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Daniel Defoe


c.1660 - 1731

Author, journalist and social thinker. Born in London (England), the son of a candle merchant named Foe. He added the "De" to his name about 1700. Although educated for the ministry, Defoe instead became a hosiery merchant (1685), which enabled him to travel widely in Europe.

An opponent of King James VII, in 1685 Defoe took an active part in the unsuccessful rebellion against the Roman Catholic, led by the Duke of Monmouth. In 1692, his business went into bankruptcy, but subsequently he became the owner of a tile and brick factory. In 1695, he wrote An Essay upon Projects, an analysis of social issues including the education of women. Notable among his writings of the time was the satirical poem The True-born Englishman (1701), an attack on beliefs in racial or national superiority, which supported the new king, William of Orange, who had come from the Netherlands.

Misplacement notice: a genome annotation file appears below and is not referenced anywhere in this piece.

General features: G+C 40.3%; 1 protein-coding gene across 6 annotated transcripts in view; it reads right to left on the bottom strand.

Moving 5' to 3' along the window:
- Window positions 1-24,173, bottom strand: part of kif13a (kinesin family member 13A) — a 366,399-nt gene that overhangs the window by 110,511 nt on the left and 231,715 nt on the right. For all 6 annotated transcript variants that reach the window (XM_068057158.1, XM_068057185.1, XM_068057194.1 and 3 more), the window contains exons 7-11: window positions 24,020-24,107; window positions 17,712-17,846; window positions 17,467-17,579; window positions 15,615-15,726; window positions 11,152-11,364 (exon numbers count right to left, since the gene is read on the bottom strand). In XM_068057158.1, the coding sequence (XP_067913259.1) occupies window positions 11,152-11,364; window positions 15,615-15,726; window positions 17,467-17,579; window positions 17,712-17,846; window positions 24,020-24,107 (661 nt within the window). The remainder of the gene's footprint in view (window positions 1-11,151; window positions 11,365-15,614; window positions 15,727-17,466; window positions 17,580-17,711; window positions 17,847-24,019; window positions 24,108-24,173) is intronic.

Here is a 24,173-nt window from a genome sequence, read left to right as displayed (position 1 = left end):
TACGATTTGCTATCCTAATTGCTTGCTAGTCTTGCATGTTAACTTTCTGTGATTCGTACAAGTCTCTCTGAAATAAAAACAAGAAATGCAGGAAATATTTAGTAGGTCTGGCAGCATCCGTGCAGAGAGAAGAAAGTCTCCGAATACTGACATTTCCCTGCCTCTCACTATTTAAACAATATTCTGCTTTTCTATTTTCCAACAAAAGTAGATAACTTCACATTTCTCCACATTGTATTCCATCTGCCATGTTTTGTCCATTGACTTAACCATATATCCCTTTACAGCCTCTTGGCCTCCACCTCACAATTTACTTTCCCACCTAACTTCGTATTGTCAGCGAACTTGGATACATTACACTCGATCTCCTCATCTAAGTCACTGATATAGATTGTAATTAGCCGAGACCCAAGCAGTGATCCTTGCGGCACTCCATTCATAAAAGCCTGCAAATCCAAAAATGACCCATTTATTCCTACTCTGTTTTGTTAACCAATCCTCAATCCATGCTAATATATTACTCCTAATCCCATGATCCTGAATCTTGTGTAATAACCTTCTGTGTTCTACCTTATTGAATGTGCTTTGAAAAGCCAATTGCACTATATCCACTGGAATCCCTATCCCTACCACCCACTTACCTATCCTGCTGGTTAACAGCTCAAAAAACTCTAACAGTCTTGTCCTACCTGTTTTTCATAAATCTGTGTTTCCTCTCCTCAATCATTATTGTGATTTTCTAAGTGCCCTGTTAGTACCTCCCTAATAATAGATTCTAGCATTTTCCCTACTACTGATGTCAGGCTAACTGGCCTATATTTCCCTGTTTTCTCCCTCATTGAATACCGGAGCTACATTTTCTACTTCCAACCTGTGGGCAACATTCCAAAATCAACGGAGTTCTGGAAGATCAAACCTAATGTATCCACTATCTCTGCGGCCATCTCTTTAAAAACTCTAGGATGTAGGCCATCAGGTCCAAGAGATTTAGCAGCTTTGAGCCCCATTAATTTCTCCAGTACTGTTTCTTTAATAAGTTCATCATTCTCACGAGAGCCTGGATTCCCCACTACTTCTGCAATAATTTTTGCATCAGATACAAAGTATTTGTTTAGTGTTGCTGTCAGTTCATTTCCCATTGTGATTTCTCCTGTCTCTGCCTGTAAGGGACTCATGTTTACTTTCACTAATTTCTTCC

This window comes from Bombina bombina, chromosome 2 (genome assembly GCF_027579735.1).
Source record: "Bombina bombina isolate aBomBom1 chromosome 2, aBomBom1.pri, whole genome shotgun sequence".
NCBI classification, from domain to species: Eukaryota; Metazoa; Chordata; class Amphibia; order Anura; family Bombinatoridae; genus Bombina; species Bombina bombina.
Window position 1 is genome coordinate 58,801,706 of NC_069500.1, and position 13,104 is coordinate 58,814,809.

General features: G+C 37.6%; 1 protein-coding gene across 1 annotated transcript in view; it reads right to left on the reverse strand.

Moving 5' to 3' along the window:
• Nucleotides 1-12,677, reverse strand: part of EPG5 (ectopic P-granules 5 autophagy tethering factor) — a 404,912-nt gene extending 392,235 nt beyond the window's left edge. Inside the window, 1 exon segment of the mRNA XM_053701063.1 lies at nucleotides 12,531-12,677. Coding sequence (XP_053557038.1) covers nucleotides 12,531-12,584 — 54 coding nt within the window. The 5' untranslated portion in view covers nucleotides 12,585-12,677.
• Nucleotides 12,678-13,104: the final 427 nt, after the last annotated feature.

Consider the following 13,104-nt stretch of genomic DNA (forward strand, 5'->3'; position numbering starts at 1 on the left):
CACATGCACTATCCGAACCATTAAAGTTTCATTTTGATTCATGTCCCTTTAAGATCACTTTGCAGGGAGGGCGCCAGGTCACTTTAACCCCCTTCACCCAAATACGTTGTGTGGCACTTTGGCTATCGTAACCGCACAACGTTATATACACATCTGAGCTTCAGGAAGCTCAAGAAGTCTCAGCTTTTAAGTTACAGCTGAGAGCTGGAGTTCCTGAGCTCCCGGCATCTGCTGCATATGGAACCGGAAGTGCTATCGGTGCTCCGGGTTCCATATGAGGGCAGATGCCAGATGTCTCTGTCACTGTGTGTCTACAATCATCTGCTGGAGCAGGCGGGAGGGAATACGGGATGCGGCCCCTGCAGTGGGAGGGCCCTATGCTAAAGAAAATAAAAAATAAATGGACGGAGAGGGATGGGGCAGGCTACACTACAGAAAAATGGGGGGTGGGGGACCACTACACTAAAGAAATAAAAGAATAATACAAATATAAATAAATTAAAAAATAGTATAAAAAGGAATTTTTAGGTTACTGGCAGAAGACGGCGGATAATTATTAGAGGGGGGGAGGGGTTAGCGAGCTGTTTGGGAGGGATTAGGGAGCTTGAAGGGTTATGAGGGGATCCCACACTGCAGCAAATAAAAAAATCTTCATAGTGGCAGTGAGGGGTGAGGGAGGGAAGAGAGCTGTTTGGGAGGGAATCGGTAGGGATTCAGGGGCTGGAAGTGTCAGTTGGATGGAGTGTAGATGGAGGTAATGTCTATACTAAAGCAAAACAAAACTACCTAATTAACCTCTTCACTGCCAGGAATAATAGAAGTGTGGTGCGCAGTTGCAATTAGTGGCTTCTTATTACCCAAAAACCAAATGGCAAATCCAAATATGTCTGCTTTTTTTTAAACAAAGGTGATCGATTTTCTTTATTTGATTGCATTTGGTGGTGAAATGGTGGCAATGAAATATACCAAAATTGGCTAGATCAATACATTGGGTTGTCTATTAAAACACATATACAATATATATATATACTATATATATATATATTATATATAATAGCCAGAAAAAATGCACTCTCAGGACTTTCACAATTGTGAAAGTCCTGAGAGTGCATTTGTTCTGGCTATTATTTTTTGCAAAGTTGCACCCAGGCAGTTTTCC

Defoe went on to anonymously publish The Shortest Way with the Dissenters (1702), which satirised religious intolerance. In 1703, when it was discovered that this work was Defoe's, he was arrested and jailed. However, his release was quickly secured, probably on the condition that he agree to become a secret agent and public propagandist for the government.

Defoe turned to journalism, producing a rather conservative news journal entitled The Review from 1704 to 1713. Defoe was strongly in favour of the Union between Scotland and England. In his role as a secret agent may have worked actively to bring this about (1707). In 1709 he wrote a History of the Union. Defoe's first and most famous novel, The Life and Adventures of Robinson Crusoe (1719), was based on the adventures of shipwrecked sailor Alexander Selkirk (1676 - 1721).


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